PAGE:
Communications and Signal Processing Seminar
Learning From Distributed Private Data: Algorithms and Applications
Add to Google Calendar
Distributed learning from biomedical data is often hindered by ethical, legal, and technological concerns about data sharing. Data holders wish to maintain control over the uses of their data, and patients or study subjects may be hesitant to allow free and open use of their private medical data. Differential privacy is a framework which allows us to quantify privacy risk. In privacy-preserving distributed learning, the data stays at each site: they locally compute a privacy-preserving summary of their information. The summaries are sent to a private aggregator that performs the final analysis. Differentially private algorithms guarantee privacy by deliberately introducing some noise into the computation "“ the uncertainty from the noise masks individual data points. This leads to a tradeoff between privacy and accuracy. In this talk I will discuss algorithms for privacy-preserving learning as well as a recent proof-of-concept for this approach applied to neuroimaging data for mental health research.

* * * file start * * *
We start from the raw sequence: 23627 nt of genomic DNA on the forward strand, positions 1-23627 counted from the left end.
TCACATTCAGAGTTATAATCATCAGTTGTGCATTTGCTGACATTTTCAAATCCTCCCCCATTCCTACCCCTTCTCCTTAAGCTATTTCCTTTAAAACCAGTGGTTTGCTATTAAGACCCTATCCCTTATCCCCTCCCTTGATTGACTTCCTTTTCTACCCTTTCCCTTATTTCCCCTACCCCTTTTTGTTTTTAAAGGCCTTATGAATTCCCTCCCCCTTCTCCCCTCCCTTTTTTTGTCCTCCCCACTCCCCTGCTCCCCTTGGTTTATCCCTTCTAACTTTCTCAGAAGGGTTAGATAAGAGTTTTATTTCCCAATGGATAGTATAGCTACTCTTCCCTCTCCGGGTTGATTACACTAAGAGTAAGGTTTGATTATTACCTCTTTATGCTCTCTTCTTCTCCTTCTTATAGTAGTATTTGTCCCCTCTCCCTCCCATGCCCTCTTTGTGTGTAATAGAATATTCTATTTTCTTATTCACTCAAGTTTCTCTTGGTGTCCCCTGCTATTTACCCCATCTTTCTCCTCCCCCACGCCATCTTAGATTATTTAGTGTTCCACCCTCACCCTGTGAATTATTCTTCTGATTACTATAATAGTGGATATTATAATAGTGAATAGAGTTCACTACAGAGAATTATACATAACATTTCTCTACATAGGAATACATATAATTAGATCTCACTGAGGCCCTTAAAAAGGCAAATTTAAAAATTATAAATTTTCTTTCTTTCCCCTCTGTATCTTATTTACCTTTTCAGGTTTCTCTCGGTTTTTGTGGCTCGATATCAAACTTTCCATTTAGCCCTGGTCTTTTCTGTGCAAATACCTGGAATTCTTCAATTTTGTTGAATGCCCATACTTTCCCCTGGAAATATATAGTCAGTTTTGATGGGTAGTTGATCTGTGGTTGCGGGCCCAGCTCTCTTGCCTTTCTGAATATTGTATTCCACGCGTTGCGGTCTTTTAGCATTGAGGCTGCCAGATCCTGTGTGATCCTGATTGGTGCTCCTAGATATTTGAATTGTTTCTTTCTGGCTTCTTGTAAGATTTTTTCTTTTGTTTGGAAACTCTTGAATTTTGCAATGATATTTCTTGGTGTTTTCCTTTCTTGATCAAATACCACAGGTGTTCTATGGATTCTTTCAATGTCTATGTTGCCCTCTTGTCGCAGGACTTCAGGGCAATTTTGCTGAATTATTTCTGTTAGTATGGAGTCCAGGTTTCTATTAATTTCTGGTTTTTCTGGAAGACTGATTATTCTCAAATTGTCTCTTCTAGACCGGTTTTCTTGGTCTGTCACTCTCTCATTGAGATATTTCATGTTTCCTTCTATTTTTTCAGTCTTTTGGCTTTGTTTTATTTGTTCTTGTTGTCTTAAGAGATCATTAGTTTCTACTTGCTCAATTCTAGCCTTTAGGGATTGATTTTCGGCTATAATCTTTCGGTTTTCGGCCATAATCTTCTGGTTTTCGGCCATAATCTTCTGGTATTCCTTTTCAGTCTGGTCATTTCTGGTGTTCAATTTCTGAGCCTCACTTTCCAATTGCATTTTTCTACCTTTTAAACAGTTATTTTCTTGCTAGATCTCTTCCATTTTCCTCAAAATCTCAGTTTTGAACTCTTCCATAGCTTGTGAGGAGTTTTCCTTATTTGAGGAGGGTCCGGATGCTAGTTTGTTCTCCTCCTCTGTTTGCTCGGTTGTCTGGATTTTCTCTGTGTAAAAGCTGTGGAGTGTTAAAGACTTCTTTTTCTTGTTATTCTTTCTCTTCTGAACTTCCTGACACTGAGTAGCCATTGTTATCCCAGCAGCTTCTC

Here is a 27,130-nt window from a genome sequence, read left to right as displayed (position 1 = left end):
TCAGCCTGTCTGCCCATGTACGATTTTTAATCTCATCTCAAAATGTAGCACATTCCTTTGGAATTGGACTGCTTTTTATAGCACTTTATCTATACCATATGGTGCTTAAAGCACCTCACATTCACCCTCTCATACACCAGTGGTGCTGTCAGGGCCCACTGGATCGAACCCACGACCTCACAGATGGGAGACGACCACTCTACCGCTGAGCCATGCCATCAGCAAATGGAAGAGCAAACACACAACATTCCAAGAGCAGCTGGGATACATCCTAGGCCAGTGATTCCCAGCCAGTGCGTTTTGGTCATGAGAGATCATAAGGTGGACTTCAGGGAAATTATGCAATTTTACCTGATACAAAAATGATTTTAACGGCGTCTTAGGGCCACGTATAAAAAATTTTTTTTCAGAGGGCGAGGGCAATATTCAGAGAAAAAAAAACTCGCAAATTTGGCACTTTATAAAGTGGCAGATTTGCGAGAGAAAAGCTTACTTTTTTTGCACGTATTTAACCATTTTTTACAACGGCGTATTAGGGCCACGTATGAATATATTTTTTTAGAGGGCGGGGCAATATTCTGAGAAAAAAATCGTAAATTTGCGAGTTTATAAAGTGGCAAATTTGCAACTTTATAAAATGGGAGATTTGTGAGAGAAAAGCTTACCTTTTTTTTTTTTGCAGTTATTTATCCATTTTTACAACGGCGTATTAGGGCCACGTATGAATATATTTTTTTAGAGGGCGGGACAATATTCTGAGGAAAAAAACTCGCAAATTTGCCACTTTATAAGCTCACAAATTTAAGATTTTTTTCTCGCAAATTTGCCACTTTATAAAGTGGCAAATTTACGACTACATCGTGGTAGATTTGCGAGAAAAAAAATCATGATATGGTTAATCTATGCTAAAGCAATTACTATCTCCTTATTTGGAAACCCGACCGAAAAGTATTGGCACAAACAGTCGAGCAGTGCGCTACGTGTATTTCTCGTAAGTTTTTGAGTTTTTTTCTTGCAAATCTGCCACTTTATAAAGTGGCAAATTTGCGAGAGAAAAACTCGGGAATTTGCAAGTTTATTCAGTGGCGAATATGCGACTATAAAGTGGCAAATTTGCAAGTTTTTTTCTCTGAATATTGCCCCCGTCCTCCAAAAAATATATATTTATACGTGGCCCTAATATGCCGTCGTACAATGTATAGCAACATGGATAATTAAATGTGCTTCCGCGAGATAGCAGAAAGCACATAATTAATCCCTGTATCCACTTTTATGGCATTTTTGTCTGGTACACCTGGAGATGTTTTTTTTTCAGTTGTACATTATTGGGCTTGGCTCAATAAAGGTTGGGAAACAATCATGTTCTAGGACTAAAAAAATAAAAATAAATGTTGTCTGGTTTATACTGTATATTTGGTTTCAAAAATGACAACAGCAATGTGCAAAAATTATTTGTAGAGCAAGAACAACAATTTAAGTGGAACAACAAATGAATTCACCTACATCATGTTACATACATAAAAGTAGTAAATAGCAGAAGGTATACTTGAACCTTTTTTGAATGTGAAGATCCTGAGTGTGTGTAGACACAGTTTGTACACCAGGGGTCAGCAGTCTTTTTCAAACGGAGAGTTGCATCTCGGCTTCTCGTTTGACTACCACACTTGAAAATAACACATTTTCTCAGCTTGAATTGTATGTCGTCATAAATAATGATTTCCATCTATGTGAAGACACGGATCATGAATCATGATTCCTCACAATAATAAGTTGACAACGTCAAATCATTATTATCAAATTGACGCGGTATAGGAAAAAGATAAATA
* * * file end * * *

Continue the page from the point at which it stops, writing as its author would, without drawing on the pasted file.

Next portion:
Anand D. Sarwate joined as an Assistant Professor in the Department of Electrical and Computer Engineering at Rutgers University in 2014. He received B.S. degrees in Electrical Engineering and Mathematics from MIT in 2002, an M.S. in Electrical Engineering from UC Berkeley in 2005 and a PhD in Electrical Engineering from UC Berkeley in 2008. From 2008-2011 he was a postdoctoral researcher at the Information Theory and Applications Center at UC San Diego and from 2011-2013 he was a Research Assistant Professor at the Toyota Technological Institute at Chicago. He is the recipient of the NSF CAREER award in 2015. His research areas are in information theory, machine learning, and signal processing, with focus on distributed inference and learning, privacy and security, and applications in biomedical research.